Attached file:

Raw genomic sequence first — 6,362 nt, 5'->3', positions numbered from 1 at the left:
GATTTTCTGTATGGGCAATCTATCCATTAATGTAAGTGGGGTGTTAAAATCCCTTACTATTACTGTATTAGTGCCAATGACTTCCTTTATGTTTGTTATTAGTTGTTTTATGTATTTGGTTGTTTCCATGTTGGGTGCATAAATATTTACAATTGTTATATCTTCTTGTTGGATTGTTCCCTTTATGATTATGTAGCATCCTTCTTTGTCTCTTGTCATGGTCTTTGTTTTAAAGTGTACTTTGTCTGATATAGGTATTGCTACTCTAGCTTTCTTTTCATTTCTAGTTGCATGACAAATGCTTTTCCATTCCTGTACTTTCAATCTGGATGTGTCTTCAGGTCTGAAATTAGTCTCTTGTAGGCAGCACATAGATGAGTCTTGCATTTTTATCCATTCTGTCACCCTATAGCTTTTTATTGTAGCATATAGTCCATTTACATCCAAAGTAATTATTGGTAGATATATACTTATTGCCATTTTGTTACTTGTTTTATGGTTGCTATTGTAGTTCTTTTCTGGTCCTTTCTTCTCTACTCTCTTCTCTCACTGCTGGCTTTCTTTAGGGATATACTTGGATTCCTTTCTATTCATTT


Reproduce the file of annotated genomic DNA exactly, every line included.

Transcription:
Raw genomic sequence first — 6,362 nt, 5'->3', positions numbered from 1 at the left:
GATTTTCTGTATGGGCAATCTATCCATTAATGTAAGTGGGGTGTTAAAATCCCTTACTATTACTGTATTAGTGCCAATGACTTCCTTTATGTTTGTTATTAGTTGTTTTATGTATTTGGTTGTTTCCATGTTGGGTGCATAAATATTTACAATTGTTATATCTTCTTGTTGGATTGTTCCCTTTATGATTATGTAGCATCCTTCTTTGTCTCTTGTCATGGTCTTTGTTTTAAAGTGTACTTTGTCTGATATAGGTATTGCTACTCTAGCTTTCTTTTCATTTCTAGTTGCATGACAAATGCTTTTCCATTCCTGTACTTTCAATCTGGATGTGTCTTCAGGTCTGAAATTAGTCTCTTGTAGGCAGCACATAGATGAGTCTTGCATTTTTATCCATTCTGTCACCCTATAGCTTTTTATTGTAGCATATAGTCCATTTACATCCAAAGTAATTATTGGTAGATATATACTTATTGCCATTTTGTTACTTGTTTTATGGTTGCTATTGTAGTTCTTTTCTGGTCCTTTCTTCTCTACTCTCTTCTCTCACTGCTGGCTTTCTTTAGGGATATACTTGGATTCCTTTCTATTCATTT